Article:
First, I apologize for the lateness of this post. But yesterday was a scheduled farrier appointment for my horses. And I have been worrying about this day for the last 2 months.
You see the last time the farrier was here, Ethan got upset because he couldn’t see Frisby and decided to put his back foot through the back of his stall, and cracked his hoof really bad.
So yesterday was the day to find out if this is repairable or what.
Frisby’s feet were pretty bad too. They are chipped and cracked, and in need of attention. Their feet haven’t looked this bad in a long time, and I’m not really sure why they are so bad.
The only thing I can attribute it too is when I stopped feeding them Horse Shine by Omega Fields. I know I shared with you a while ago when I stopped feeding my horses this supplement and replaced it with Equipride. I was told how incredible the Equipride was, so I jumped on the band wagon and used it too. But when they were on the Equipride their coats got dull, and apparently their hooves went bad.
They have been back on the Horse Shine since May, and their coats have recovered but their hooves still need to grow out.
Horses Hooves Grow SLOW
I know it takes a long time for their hooves to grow out. I’m just not sure how long it takes to replace an entire hoof.
Which is what I was worried about with Ethan.
When he hurt himself, he was lame for a couple of days, and I kept him on pen rest for a week. I would take him out and hand walk him for a few minutes, but mostly kept him locked up. He didn’t seem to mind.
After about 10 days, he was back to his normal Dennis the Menace self, but I was worried so I didn’t work with him, other than tying him to the hitching post and groom him.
I even increased his feeding of Horse Shine to see if this would help get his hoof to grow out faster. And I can see that the crack has come down lower from the top, and side. But today is the day we find out if anything can be done, and if I can ride my horse, or if he is basically on pasture rest until the crack (hopefully) grows out.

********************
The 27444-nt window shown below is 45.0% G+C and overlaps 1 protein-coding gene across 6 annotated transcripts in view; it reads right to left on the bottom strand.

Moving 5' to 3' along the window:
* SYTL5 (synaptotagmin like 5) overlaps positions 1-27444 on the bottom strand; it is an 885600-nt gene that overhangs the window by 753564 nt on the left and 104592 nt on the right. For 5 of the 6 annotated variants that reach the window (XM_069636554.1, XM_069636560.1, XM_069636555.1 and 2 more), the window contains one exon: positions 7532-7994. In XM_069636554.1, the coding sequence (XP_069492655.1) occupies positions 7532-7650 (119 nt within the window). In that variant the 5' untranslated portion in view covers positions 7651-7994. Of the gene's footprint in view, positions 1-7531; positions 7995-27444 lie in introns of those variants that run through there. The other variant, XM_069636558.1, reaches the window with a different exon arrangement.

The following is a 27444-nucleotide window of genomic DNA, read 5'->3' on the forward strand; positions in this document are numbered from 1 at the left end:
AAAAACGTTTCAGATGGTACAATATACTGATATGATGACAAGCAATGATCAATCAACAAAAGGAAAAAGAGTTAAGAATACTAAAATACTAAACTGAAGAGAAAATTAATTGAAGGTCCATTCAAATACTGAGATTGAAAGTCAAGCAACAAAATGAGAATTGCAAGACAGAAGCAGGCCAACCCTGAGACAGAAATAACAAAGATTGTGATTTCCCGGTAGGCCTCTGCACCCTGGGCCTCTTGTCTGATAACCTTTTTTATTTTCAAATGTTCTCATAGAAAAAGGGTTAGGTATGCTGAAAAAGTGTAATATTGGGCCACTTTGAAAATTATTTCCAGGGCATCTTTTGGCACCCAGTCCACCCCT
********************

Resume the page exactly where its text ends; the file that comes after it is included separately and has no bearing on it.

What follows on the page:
I always try to make it easier on the farrier by having the horses groomed, and cleaned. They have full bellies and have been doused with fly spray. Even with the feed through fly killer my horses get, and daily cleaning of the stalls, the flies are bad right now.
Most of my fly sprays have not kept the flies off of my horses. So I went for a different spray this time, one that my farrier recommended to me. It’s called Fiebings Formula 44 fly spray and it seemed to work well enough to keep the flies away.
I braid their tails and tie them up.
Their hooves are clean, so he can see any imperfections with his own eyes without me having to tell him they are there.But I still point out anything that I have noticed since his last visit.
But this time I made a point to ask him to drive into their pasture to do their hoof trimming. So Ethan will be able to see Frisby while he is tucked away in his pen awaiting his turn.
I decided to do Frisby first, and leave the challenge animal for last.
Frisby is a good boy for the farrier. Sometimes he gets lazy, and leans on him, but with all of the work he has been getting lately he was good today.
And I think his feet cleaned up nicely, despite the cracks and missing chunks of hoof he had.
And then it was time to discuss Ethan. This has been the part I have been dreading.
I explained what had happened after his hooves were trimmed last time, and how I was very worried about his hoof. He started with the other 3 feet, and saved the messed up one for last.
When he got to the ‘bad hoof’, I couldn’t watch. I was so afraid of what he would tell me. I just put my head against Ethan’s, stroked him and waited for the news.
And I am happy to say, the hoof is OK. All of my worrying was for nothing. Ethan’s hoof is ok, and I can ride him!
In fact the farrier said some work would be good for him, and maybe take away some of his energy. Ethan has a lot of energy, especially when he doesn’t have a job to do.
His hoof still isn’t pretty, but knowing it will be ok, and no structural damage has been done has given me relief.
Now this doesn’t mean I am going to work the crap out of him and ignore the hoof. I will still watch it, and increase his workload slowly. I don’t want to do permanent damage to the boy!
A Happy Ending
So now that Ethan has been given the all clear for work, he is getting in on the work schedule today. We’ll probably start with some ground work, and then I am getting on this little animal. Even if it is only for a walk around the ring.
And now the challenge to keep this young man sound, and injury free begins. Let’s see how long I can make this happen for!